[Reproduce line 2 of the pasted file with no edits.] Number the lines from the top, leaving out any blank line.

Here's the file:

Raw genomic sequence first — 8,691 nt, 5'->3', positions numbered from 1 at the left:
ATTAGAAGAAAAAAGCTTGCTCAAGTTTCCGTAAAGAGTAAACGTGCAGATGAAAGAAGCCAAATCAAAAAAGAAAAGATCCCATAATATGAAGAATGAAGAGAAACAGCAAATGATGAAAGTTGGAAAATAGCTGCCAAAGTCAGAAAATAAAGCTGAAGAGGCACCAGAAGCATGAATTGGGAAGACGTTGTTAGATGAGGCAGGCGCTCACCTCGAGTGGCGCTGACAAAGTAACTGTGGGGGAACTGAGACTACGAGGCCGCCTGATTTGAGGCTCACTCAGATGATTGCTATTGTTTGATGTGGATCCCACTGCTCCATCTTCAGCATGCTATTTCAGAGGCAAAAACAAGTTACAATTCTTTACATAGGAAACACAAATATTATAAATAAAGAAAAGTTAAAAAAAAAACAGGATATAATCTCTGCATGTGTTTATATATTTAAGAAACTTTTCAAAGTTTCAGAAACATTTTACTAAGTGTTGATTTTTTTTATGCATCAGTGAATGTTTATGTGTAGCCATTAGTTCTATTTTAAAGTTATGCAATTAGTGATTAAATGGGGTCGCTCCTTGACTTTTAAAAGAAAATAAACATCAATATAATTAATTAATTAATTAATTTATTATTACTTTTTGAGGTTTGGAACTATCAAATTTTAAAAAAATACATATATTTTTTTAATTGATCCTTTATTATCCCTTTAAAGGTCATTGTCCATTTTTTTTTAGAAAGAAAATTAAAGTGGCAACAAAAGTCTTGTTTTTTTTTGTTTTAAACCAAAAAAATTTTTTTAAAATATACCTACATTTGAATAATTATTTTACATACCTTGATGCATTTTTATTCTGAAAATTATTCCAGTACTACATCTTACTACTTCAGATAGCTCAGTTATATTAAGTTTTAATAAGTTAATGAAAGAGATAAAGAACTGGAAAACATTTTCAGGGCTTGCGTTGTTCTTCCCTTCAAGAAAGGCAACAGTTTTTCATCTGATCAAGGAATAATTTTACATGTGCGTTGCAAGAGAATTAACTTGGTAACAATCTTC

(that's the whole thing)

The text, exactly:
ATTAGAAGAAAAAAGCTTGCTCAAGTTTCCGTAAAGAGTAAACGTGCAGATGAAAGAAGCCAAATCAAAAAAGAAAAGATCCCATAATATGAAGAATGAAGAGAAACAGCAAATGATGAAAGTTGGAAAATAGCTGCCAAAGTCAGAAAATAAAGCTGAAGAGGCACCAGAAGCATGAATTGGGAAGACGTTGTTAGATGAGGCAGGCGCTCACCTCGAGTGGCGCTGACAAAGTAACTGTGGGGGAACTGAGACTACGAGGCCGCCTGATTTGAGGCTCACTCAGATGATTGCTATTGTTTGATGTGGATCCCACTGCTCCATCTTCAGCATGCTATTTCAGAGGCAAAAACAAGTTACAATTCTTTACATAGGAAACACAAATATTATAAATAAAGAAAAGTTAAAAAAAAAACAGGATATAATCTCTGCATGTGTTTATATATTTAAGAAACTTTTCAAAGTTTCAGAAACATTTTACTAAGTGTTGATTTTTTTTATGCATCAGTGAATGTTTATGTGTAGCCATTAGTTCTATTTTAAAGTTATGCAATTAGTGATTAAATGGGGTCGCTCCTTGACTTTTAAAAGAAAATAAACATCAATATAATTAATTAATTAATTAATTTATTATTACTTTTTGAGGTTTGGAACTATCAAATTTTAAAAAAATACATATATTTTTTTAATTGATCCTTTATTATCCCTTTAAAGGTCATTGTCCATTTTTTTTTAGAAAGAAAATTAAAGTGGCAACAAAAGTCTTGTTTTTTTTTGTTTTAAACCAAAAAAATTTTTTTAAAATATACCTACATTTGAATAATTATTTTACATACCTTGATGCATTTTTATTCTGAAAATTATTCCAGTACTACATCTTACTACTTCAGATAGCTCAGTTATATTAAGTTTTAATAAGTTAATGAAAGAGATAAAGAACTGGAAAACATTTTCAGGGCTTGCGTTGTTCTTCCCTTCAAGAAAGGCAACAGTTTTTCATCTGATCAAGGAATAATTTTACATGTGCGTTGCAAGAGAATTAACTTGGTAACAATCTTC